Professor Mark Csele

Brain Candy: The Ontario Science Center

I suppose I can’t say enough good about my parents. They indulged my scientific curiosities, financed projects, and took my brother and I to the Ontario Science Center in Toronto at least once a year (A place I took my kids to when they were younger). The science center is an awesome facility featuring displays on a host of science topics ranging from astronomy to chemistry and up until recently featured a display on lasers. As a kid in the 70’s I recall well watching the display with awe! The center opened in late 1969 and was groundbreaking in that the displays were interactive and visitors were encouraged to push buttons (see the “coffee” machine below). It was likely one of the first museums of its type. 

The focal point of the display was a huge carbon-dioxide laser. Built for Expo ’67 in Montreal by the General Electric company of France, the laser found a home at the science center for the next thirty years until being retired recently. The laser was several metres long and had a rated power of about 100W. Demonstrators would evacuate the tube and then slowly leak helium (first), then nitrogen, and finally carbon-dioxide gas into the tube as fantastic colours appeared each time – you could see the gas travelling through the tube as the colour changed! After the last gas was added the laser began to lase and would burn a hole into whatever was in it’s path. My fascination with that beast (and it was a beast by today’s standards – we have a small air-cooled Synrad Firestar unit which has higher output powers) as well as the argon laser they had there (with its vibrant blue, green, and violet beams split by a prism) sparked my pursuit of studies in lasers which continues today (Hey, in a technology field you NEVER stop learning!).

If I had to say one one place ‘turned my crank’ for science it would be the Science Center. The place has changed in the past 40 years but it’s still a fun place (and YES, I still consider science FUN). For a view of what the place had in the 1970’s, just click here to find a map of the facility with highlights of all the demonstrations. The old laser display was removed reportedly because they could not afford to repair it any longer. The Electrical display, featuring a large Tesla coil, as well as the Chemistry display featuring liquid nitrogen are still there (although they have moved). As well they have added some neat stuff like a small metal foundry. I would not have noticed when I was a kid, since I had no interest in astronomy, but the center also features a small planetarium and a few years ago an IMAX theater was added.

I haven’t been there in a decade or so, so there are probably a hundred other changes since then!

The famed COFFEE machine ….

One machine that fascinated me (and one I likely monopolized at the OSC) simply said ‘COFFEE’ and was located in the center hall. The machine was built from discrete components and had a series of coils and capacitors for filters and oscillators. Lamps lit up the letters “C”, “O”, “FF” and “EE” as the machine spoke. Visitors could vary parameters using two analog pots to make the word sound different: bass/treble could be varied as well as the tone of the word from a “question” to an “exclamation”. I recently located this photo on the OSC Memories Facebook page. The photo was stolen from this page – no photo credit was recorded on that site.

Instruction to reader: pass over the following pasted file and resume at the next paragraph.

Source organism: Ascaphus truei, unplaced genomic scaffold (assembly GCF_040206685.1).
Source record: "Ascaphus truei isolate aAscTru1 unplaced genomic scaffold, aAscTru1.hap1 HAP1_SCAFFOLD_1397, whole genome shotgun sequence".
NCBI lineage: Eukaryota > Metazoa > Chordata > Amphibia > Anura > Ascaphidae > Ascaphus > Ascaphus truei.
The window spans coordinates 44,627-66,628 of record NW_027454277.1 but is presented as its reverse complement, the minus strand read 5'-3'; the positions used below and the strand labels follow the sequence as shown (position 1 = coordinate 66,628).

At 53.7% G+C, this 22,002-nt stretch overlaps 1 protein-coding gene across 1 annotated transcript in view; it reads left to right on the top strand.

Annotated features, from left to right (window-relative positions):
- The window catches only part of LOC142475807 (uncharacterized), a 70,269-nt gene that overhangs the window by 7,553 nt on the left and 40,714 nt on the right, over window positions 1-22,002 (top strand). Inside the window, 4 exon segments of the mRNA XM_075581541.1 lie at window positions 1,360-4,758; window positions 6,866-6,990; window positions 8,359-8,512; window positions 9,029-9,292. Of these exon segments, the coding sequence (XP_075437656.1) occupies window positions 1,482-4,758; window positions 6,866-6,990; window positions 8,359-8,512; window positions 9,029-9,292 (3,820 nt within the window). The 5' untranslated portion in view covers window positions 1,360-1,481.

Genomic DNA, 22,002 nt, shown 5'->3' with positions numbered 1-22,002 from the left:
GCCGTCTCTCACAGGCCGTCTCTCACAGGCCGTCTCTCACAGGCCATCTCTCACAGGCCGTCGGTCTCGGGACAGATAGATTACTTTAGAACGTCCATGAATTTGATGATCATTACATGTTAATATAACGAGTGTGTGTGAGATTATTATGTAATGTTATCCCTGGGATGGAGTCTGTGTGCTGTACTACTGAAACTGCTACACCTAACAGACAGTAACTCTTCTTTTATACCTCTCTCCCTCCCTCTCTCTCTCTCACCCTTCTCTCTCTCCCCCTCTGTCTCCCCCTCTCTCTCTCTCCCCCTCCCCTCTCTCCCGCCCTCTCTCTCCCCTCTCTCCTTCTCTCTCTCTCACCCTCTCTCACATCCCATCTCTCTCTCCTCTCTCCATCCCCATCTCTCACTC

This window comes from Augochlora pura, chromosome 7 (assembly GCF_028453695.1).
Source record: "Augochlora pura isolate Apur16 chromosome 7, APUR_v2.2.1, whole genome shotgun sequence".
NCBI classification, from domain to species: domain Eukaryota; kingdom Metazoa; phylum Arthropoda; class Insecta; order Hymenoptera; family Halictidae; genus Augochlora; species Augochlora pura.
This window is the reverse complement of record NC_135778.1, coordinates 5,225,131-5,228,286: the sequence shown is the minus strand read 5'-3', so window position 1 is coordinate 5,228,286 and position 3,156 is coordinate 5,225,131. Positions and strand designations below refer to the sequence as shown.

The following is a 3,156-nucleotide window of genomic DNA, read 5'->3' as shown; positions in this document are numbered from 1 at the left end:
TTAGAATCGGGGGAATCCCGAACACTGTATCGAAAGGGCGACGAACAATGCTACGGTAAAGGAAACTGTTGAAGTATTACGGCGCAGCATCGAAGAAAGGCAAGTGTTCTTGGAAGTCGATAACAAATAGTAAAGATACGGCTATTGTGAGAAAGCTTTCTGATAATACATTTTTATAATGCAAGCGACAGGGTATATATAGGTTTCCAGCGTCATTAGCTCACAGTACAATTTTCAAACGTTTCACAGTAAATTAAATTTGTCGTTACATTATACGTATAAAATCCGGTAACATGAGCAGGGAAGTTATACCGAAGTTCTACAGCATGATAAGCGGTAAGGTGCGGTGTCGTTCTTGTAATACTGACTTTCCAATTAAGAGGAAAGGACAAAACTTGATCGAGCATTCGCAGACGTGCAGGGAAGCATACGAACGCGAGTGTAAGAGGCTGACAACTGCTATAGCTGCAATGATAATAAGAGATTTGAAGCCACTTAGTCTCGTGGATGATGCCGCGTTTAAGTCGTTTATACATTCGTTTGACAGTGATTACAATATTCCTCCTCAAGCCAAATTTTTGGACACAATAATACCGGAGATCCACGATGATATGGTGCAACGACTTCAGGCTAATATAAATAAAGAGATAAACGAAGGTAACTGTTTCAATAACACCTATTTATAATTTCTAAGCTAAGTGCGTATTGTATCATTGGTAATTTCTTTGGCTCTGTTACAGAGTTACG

The machine was actually built by Philips for the Evoluon, a science museum in the Netherlands. I found a site dedicated to the Evoluon which features a nice article on the ‘coffee’ machine as well (the photo I have here was apparently taken from that site). Watch the movie of the Evoluon on that site and you’ll see that the OSC, which opened in 1969, apparently took a number of ideas from the Evoluon (which opened in 1966).

Need more “Coffee”? You can hear a clip of that machine operating here (the sound clip was extracted from a video profiling the Evoluon center (when it was a science center in the 1960’s and 70’s) … that video is available on the Evoluon site as well. The Evoluon, BTW, closed in 1989 as a science museum. The only point I debate on that site was that the coffee machine was given to the OSC in 1989 …. I recall it being at the OSC in the 1970’s!

Personal note: in the 1980’s I built a voice synthesizer based on a GI SPO-256 chip (Radio Shack actually sold these at one time). The first word it ever said: “coffee” :). 

Other really neat stuff I remember at the OSC which is now gone:

  • The enormous tic-tac-toe game in the center of the main hall powered by a PDP-11 (probably an 11/45 with a full rack of switches and lights on the front panel). The center hall now houses a psychology exhibit but back in the seventies, computers were all the rage and still somewhat new to the public (I mean, they sent you bills, but you could never really interact with one). Other exhibits in that same area included a logic gate demonstrator for AND and OR gates which used ping-pong balls to show how logic signals ‘flowed’ through these elements.
  • In the mezzanine upstairs, the transportation display with a working model of canal locks in which a model ship ran up and down the locks. It even had a cool set of lights on a board just like real locks do (which control ship movement).
  • In the lower area, the atom exhibit with a display of Rutherford’s Thorium decay experiment and the required small theatre showing the classic film ‘The Powers of Ten’ (you can find that film on YouTube nowadays: it is still worth watching).

Like I said, take a look at a map of the center showing highlights. If you were there in the 70’s, it will probably bring back a host of good memories!

My kids in 2003 at the science center ‘playing’ with the Van De Graaff generator and having a hair-raising experience.